Review by Debbie Gorrell, Common Sense Education | Updated December 2014
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The Sandbox EDU

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Cool open creation platform could use more content focus

Subjects & skills
  • Science

  • Character & SEL
  • Critical Thinking
Grades This grade range is based on learning appropriateness and doesn't take into account privacy. It's determined by Common Sense Education, not the product's publisher.
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Pros: Hundreds of elements and features give kids creative control as they build original worlds.

Cons: Pixelated design takes some adjusting to, and lesson content isn't well integrated with gameplay.

Bottom Line: Open-ended creation game can boost creativity and critical thinking skills, but the lesson content feels a little rough still.

Most teachers will find The Sandbox EDU is similar to the original version. It works best as a tool to use with early finishers or as part of enrichment time. However, with the addition of the lessons, you could use the game as an introduction to a unit. Let kids work in pairs or small groups to freely explore the lessons that are relevant to your unit. Follow up with a class discussion about the terminology or concepts they learned through gameplay.

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The Sandbox EDU is a spin-off of the consumer app The Sandbox. Similar to Minecraft, The Sandbox apps are open-ended creation apps, in which players use elements (soil, water, etc.) to create their own universe. The EDU version includes a Play mode with five game levels addressing a variety of topics: Saving the Earth, School of Music, Inside the Lab, Learn Pixel Art, and Crazy Circuits. Each level includes several lessons, which introduce an interesting fact and a content-specific challenge for kids to complete. For example, in Saving the Earth, kids can complete a lesson about twisters. They begin with a fact about twisters, and then are challenged to drop twisters in order to destroy a village. In the Create mode, kids build their own universe without any guidelines. They can take screenshots of their creations and save them to a photo gallery.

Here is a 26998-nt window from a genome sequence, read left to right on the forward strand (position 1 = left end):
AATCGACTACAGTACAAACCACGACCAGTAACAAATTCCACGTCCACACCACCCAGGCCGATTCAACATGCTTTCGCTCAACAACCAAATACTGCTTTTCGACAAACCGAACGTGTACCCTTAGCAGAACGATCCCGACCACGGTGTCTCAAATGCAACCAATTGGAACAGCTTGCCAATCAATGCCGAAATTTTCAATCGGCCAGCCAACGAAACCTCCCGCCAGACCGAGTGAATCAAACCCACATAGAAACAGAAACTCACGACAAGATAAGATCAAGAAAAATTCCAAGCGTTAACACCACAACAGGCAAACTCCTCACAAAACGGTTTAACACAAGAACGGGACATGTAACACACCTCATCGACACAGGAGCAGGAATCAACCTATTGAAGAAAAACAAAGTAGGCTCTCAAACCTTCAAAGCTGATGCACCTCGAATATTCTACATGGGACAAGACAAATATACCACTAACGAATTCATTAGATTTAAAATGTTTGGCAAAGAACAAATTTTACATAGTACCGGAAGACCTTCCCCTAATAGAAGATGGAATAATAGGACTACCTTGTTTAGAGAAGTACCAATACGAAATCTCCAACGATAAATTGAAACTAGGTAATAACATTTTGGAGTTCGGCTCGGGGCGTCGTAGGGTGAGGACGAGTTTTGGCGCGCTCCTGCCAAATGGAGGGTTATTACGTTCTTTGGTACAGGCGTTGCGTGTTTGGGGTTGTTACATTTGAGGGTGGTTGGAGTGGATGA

Lesson topics range from music and art to circuits, chemistry, and earth science. They're well organized, and each one teaches kids some basic terminology and facts about the topic. While some lessons are better than others, the tasks within many of them are vague at best and lack a strong connection to the topic. For example, in School of Music, kids have to create a note by putting a note where one is missing. It's not entirely clear what kids will learn by completing this task. In addition, numerous typos and grammar errors make the lessons feel unreliable. 

As with the original version of the game, a lack of explicit lessons means parents and teachers may want to help kids make a connection between what's going on in the game and the academic content they're learning.

Overall Rating

Engagement Is the product stimulating, entertaining, and engrossing? Will kids want to return?

Many kids will like creating and controlling their own worlds, but some could be frustrated by the lack of focused, challenging goals.

Pedagogy Is learning content seamlessly baked-in, and do kids build conceptual understanding? Is the product adaptable and empowering? Will skills transfer?

The interactive lessons expose kids to a variety of topics, but content falls short on depth and quality.

Support Does the product take into account learners of varying abilities, skill levels, and learning styles? Does it address both struggling and advanced students?

A creator guides kids through the lessons, and there's a tutorial in the Create mode. Instructions aren't very specific, so kids who struggle will likely feel lost.

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